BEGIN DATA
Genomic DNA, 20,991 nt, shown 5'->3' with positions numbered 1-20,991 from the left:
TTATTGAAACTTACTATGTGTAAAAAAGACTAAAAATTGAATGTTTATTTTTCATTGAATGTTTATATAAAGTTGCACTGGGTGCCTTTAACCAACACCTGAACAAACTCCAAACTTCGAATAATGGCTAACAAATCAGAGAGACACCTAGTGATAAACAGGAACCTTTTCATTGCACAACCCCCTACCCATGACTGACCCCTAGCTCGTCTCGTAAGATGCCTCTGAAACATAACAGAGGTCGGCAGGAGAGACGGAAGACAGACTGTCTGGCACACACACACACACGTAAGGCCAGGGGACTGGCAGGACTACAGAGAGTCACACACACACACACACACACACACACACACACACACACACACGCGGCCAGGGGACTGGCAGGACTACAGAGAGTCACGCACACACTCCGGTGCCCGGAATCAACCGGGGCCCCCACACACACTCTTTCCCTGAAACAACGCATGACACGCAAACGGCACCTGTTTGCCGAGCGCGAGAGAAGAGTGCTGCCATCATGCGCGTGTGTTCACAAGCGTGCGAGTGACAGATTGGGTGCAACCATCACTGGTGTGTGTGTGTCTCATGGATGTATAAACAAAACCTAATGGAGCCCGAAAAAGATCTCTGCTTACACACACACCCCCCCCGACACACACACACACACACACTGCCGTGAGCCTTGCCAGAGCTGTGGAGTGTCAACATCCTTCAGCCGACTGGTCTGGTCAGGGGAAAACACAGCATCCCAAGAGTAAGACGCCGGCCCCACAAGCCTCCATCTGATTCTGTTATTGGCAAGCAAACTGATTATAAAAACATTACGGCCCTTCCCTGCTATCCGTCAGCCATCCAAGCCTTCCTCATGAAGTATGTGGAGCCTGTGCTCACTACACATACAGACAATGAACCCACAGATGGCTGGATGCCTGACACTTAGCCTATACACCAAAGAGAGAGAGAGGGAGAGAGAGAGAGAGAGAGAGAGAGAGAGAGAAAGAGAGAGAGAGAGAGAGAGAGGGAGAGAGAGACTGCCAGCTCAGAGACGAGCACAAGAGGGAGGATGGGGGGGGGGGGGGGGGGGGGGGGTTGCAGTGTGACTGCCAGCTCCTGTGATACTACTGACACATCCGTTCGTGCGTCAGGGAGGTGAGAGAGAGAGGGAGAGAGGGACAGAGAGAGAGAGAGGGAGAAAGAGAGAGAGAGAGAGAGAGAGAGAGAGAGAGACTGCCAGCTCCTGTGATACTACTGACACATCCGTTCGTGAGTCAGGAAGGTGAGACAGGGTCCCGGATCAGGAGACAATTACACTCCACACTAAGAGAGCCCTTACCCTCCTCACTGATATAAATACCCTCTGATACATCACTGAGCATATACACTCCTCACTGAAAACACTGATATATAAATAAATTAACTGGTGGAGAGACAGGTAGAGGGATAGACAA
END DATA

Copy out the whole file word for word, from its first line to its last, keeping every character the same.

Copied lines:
Genomic DNA, 20,991 nt, shown 5'->3' with positions numbered 1-20,991 from the left:
TTATTGAAACTTACTATGTGTAAAAAAGACTAAAAATTGAATGTTTATTTTTCATTGAATGTTTATATAAAGTTGCACTGGGTGCCTTTAACCAACACCTGAACAAACTCCAAACTTCGAATAATGGCTAACAAATCAGAGAGACACCTAGTGATAAACAGGAACCTTTTCATTGCACAACCCCCTACCCATGACTGACCCCTAGCTCGTCTCGTAAGATGCCTCTGAAACATAACAGAGGTCGGCAGGAGAGACGGAAGACAGACTGTCTGGCACACACACACACACGTAAGGCCAGGGGACTGGCAGGACTACAGAGAGTCACACACACACACACACACACACACACACACACACACACACACGCGGCCAGGGGACTGGCAGGACTACAGAGAGTCACGCACACACTCCGGTGCCCGGAATCAACCGGGGCCCCCACACACACTCTTTCCCTGAAACAACGCATGACACGCAAACGGCACCTGTTTGCCGAGCGCGAGAGAAGAGTGCTGCCATCATGCGCGTGTGTTCACAAGCGTGCGAGTGACAGATTGGGTGCAACCATCACTGGTGTGTGTGTGTCTCATGGATGTATAAACAAAACCTAATGGAGCCCGAAAAAGATCTCTGCTTACACACACACCCCCCCCGACACACACACACACACACACTGCCGTGAGCCTTGCCAGAGCTGTGGAGTGTCAACATCCTTCAGCCGACTGGTCTGGTCAGGGGAAAACACAGCATCCCAAGAGTAAGACGCCGGCCCCACAAGCCTCCATCTGATTCTGTTATTGGCAAGCAAACTGATTATAAAAACATTACGGCCCTTCCCTGCTATCCGTCAGCCATCCAAGCCTTCCTCATGAAGTATGTGGAGCCTGTGCTCACTACACATACAGACAATGAACCCACAGATGGCTGGATGCCTGACACTTAGCCTATACACCAAAGAGAGAGAGAGGGAGAGAGAGAGAGAGAGAGAGAGAGAGAGAGAAAGAGAGAGAGAGAGAGAGAGAGGGAGAGAGAGACTGCCAGCTCAGAGACGAGCACAAGAGGGAGGATGGGGGGGGGGGGGGGGGGGGGGGGTTGCAGTGTGACTGCCAGCTCCTGTGATACTACTGACACATCCGTTCGTGCGTCAGGGAGGTGAGAGAGAGAGGGAGAGAGGGACAGAGAGAGAGAGAGGGAGAAAGAGAGAGAGAGAGAGAGAGAGAGAGAGAGAGACTGCCAGCTCCTGTGATACTACTGACACATCCGTTCGTGAGTCAGGAAGGTGAGACAGGGTCCCGGATCAGGAGACAATTACACTCCACACTAAGAGAGCCCTTACCCTCCTCACTGATATAAATACCCTCTGATACATCACTGAGCATATACACTCCTCACTGAAAACACTGATATATAAATAAATTAACTGGTGGAGAGACAGGTAGAGGGATAGACAA